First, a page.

By Roberta Vilas Boas
SAO PAULO Dec 17 Brazilian toll road operator
CCR SA on Tuesday won the rights to operate a stretch
of highway in the South American country's soy belt, as the
government seeks private companies to help improve
infrastructure and ease commodities exports.
Six groups bid for rights to the 847-kilometer (526-mile)
road, known as BR-163, in Mato Grosso do Sul state. The rights
to operate BR-163 are for 30 years and should attract
investments of up to 5.69 billion reais ($2.45 billion).
The auction is a sign President Dilma Rousseff's government
is finally convincing reluctant private companies to invest in
roads, ports and airports, after failing to lure them since
taking office in January 2011.
Her government is speeding up environmental licensing,
extending more loans and raising estimated rates of return on
the projects to lure investments.
The result of this and past auctions "supports our view
that, if returns are compelling, they will attract more
competitors, and the livelier competition will automatically
drive returns down," said Renata Faber, an analyst with Itaú
BR-163 is the main road link through Brazil's fast-growing
farm state of Mato Grosso to ports, which gives it considerable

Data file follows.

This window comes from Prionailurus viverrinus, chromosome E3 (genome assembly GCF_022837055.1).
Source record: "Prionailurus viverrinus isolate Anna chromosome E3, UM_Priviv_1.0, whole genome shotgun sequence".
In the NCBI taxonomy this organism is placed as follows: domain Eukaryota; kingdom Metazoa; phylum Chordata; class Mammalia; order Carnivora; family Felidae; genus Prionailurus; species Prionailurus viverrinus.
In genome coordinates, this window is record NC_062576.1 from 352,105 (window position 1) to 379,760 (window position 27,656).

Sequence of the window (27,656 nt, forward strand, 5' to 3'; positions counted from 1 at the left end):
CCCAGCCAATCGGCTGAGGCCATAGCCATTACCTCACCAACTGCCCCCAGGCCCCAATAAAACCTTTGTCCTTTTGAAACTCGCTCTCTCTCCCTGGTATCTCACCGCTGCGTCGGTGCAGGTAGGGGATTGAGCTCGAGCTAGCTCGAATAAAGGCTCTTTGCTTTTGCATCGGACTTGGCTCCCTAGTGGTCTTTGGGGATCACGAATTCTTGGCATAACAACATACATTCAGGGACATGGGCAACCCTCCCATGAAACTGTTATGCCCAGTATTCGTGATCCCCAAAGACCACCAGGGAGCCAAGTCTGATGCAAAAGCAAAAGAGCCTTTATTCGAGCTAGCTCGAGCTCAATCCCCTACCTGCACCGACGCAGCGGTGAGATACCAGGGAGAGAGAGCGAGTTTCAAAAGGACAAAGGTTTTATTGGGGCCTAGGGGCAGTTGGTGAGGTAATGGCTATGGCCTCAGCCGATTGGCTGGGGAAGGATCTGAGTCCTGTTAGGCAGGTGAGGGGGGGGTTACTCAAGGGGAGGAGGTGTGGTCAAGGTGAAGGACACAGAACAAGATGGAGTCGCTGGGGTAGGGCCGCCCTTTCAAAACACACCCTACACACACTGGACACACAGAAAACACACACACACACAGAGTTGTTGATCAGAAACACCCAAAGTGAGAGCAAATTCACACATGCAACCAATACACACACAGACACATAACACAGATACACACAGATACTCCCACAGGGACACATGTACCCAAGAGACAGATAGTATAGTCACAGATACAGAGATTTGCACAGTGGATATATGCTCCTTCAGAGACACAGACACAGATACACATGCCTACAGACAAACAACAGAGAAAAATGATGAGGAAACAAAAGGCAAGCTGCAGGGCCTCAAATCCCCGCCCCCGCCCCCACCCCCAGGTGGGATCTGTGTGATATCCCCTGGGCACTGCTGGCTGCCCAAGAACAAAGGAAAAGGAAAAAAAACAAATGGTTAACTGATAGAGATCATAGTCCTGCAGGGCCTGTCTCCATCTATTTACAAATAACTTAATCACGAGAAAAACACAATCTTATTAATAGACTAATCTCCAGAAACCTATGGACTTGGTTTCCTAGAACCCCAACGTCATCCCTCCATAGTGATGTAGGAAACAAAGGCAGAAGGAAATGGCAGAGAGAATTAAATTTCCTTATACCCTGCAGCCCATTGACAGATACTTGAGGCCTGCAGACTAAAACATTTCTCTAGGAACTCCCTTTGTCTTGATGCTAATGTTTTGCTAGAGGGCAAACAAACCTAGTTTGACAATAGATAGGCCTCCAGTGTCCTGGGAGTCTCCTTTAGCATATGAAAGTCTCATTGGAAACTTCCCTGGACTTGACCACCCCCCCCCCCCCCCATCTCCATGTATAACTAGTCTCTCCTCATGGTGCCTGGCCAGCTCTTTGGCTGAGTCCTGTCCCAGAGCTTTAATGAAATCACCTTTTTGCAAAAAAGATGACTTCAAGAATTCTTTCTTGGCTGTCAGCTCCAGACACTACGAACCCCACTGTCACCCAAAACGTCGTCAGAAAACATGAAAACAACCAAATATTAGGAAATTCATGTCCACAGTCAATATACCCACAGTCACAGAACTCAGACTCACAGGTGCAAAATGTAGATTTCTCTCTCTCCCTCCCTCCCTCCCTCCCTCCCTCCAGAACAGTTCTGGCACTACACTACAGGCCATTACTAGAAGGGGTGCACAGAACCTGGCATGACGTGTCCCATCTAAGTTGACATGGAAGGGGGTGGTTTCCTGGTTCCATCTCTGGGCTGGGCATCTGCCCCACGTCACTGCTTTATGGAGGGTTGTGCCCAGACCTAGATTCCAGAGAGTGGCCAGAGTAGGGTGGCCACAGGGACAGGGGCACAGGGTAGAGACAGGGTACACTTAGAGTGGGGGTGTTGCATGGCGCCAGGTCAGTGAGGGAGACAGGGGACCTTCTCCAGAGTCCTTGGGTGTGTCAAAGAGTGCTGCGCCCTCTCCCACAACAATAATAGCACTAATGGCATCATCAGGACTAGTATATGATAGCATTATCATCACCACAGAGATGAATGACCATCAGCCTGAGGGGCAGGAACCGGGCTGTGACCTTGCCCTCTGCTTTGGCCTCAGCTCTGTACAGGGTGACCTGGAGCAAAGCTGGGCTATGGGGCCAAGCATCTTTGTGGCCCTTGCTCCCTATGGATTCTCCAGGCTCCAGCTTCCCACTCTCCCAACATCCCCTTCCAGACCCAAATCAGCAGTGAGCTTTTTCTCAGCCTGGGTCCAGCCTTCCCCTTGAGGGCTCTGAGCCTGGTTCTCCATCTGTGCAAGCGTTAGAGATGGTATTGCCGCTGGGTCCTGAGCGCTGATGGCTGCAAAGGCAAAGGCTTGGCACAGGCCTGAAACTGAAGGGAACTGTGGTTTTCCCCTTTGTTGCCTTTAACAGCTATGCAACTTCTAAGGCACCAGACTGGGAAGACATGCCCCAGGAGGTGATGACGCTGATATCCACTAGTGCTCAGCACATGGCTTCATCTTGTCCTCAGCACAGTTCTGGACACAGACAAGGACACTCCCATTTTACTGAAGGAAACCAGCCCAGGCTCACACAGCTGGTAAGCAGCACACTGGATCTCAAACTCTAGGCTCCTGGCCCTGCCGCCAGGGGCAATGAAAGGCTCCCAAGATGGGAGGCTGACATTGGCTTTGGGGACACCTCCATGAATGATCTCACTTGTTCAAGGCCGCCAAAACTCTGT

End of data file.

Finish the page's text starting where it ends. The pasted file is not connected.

revenue potential. Brazil relies almost entirely on trucks to
get some 20 million tonnes of corn and 25 million tonnes of soy
to market each year. Heavy trucks make up 60 percent of total
traffic on the stretch that was auctioned on Tuesday.
"The road has a very large growth potential," Leonardo
Vianna, CCR's director of new business, told reporters. CCR had
studied traffic on the highway for three years, he added.
CCR offered a 52.7 percent discount to the maximum toll
proposed by the government, handing the São Paulo-based company
its first win in four road auctions this year.
CCR's offer was a toll of 0.04381 reais per kilometer, about
15 percent lower than second-ranked Ecorodovias Infraestrutura e
Logística SA's bid.
Shares of CCR, which also operates the busiest highway
linking Brazil's two most populous cities, São Paulo and Rio de
Janeiro, rose 1.7 percent to 17.23 reais on Tuesday afternoon.
According to Itaú BBA's Faber, CCR took advantage of this
auction to stretch out the duration of the toll road concessions
it operates. Currently, 51 percent of CCR's toll-related revenue
comes from contracts that expire before 2022.
The fact that CCR bid aggressively to win the auction also
might help mitigate risks of negotiating contract amendments
with regulatory agencies in coming years, analysts added.
CCR was part of a group that won the concession for Confins
airport outside of Belo Horizonte last month, when Brazil
awarded $9 billion worth of contracts to overhaul crowded
terminals ahead of the 2014 World Cup and 2016 Olympics.
Vianna said CCR is considering bidding in a Dec. 27 auction
for rights to the BR-040 highway in mid-western Brazil.
Another Brazilian company, Grupo Odebrecht SA, beat six
competitors with a proposal to exact tolls on a 850-kilometer
stretch of the BR-163 in Mato Grosso state on Nov. 27, though it
lost out to CCR on Tuesday.
The highway stretches north to Amazon River ports in Para
state and could open a long-sought northern export route for the
country's farm sector. But even with auctions in Mato Grosso and
Mato Grosso do Sul, large stretches of the road leading to the
Tapajos and Amazon rivers are unlikely to be paved and remain
impassable much of the year.